Meaning, Definition, Factors affecting group behaviour

Group Behaviour Meaning

Group behaviour in an organization is quite complex. Group behaviour directs to the circumstances where people interact in large and small groups. The study of group behaviour is essential for an organization to achieve its goals and objectives effectively. Personal and group behaviour differ from each other.

In 1920, Elton Mayo and his associates conducted the Hawthorne experiments and came to know that group behaviour has a significant impact on productivity.

The importance of group behaviour has been recognised from time to time. Human behaviour consists of people, who move in groups. The knowledge of group behaviour, as well as individual behaviour, is necessary for a manager.

He must understand group psychology and should also understand personal behaviour in the context of group behaviour. The group in which he moves influences individual work, satisfaction, and effective performance.

Factors affecting group behaviour

Various factors that affect group behaviour are shown in the figure:

Foundation of group behaviour

Factors affecting group behaviour are as follows:-

1) External Factors: Several groups exist in an organisation; each group is a sub-system of the organisation. These groups interact with other sub-systems and organisation systems. The organisation system affects the group members through organisation structure, corporate strategy, rules and regulations, organisational resources, appraisal and reward system, staffing policies, workplace culture, and physical work environment such as lighting, layout, seating arrangement, interior decoration,  temperature, etc.

2) Group Member’s Resources: To a considerable extent group performance depends upon the number of resources, which includes:

i) Personality Characteristics: Personality traits of group members can define the attitude of the group and group behaviour. The qualities that have a positive association tend to be positively related to the productivity, morale and cohesiveness of a group.

These include qualities such as sociability, self-reliance, and independence. In contrast, negatively considered characteristics such as dominance, authoritarianism and manipulation tend to harm group performance in the long run.

ii) Abilities of Members: The performance of a group may be influenced by the task-relevant intellectual abilities of each of its members. Research proves that individuals, who hold crucial skills for attaining the group’s task tend to be more involved in the activities of the group, generally contribute more and more likely to emerge as the group leaders, and are more satisfied if their talents are effectively utilised by the group.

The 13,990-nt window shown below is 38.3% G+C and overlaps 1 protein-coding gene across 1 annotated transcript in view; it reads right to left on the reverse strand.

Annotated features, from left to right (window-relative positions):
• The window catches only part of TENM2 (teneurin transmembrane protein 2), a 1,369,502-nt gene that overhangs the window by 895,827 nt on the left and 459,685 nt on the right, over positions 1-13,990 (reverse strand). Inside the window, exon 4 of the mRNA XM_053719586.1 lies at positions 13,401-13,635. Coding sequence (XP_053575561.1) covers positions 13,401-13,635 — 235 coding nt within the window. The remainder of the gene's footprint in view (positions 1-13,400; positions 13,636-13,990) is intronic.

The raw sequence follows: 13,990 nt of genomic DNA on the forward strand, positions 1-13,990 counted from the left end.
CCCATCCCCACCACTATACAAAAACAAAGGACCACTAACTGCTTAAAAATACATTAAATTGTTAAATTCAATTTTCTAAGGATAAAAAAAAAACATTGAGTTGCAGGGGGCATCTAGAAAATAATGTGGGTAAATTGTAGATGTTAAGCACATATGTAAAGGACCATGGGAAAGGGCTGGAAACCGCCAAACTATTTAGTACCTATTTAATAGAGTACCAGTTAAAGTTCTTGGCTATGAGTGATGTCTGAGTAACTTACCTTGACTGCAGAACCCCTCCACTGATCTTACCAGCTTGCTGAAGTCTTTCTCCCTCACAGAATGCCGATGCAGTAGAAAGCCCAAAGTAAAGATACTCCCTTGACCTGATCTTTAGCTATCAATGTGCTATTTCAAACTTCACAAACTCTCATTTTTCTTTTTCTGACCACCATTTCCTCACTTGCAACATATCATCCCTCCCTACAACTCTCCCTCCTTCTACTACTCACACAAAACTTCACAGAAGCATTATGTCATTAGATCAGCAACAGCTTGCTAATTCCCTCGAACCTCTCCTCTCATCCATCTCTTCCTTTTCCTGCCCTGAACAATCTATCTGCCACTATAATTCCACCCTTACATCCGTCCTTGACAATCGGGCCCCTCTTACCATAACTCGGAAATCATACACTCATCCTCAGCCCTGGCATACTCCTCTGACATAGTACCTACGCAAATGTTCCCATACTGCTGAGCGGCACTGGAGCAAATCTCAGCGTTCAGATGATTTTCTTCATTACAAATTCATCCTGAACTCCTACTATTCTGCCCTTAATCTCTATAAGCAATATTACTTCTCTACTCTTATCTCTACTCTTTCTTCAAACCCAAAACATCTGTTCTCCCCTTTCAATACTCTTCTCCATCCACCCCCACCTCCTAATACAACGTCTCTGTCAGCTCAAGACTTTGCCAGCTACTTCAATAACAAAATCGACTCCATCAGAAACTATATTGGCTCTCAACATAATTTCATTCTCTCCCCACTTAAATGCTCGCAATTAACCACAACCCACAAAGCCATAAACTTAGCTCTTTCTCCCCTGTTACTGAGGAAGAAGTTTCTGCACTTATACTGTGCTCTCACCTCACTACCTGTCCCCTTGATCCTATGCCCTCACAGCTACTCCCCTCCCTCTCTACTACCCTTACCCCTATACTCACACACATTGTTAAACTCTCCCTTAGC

3) Group Structures: A group is not an unorganised mob of few individuals but a conscious and purposive creation. Therefore, the group has a structure just like an organisation.

Related Article:- Group Decision Making 

4) Group Processes: Group processes refer to how the group is communicating: who talks with whom; much each member is contributing; which members, if any, are being ignored; who is emerging as a leader, and whether the information is being suppressed; and so on. Thus, in other words, it refers to how group behaviour is constructed continuingly.

5) Group Tasks: Tasks may be simple, routine and standardised or they may be complex, non-routine, and novel. The nature of the task moderates the group operation and affects group performance and member satisfaction.

For certain kinds of tasks, large groups are more suitable while for some jobs smaller groups are desirable. More excellent interaction among group members is required when there is a high degree of interdependence among the tasks that group members must execute.

Related Article:- Organisational Culture

6) Performance and Satisfaction: Group performance and satisfaction tend to be more on complex tasks than when tasks are simple. This is because, for three reasons, factors affecting group performance are given below:

i) The group task requires members to take initiative and use a variety of high-level skills. 

ii) Complex task is perceived as meaningful.

iii) Task accomplishment would increase the prestige of the group.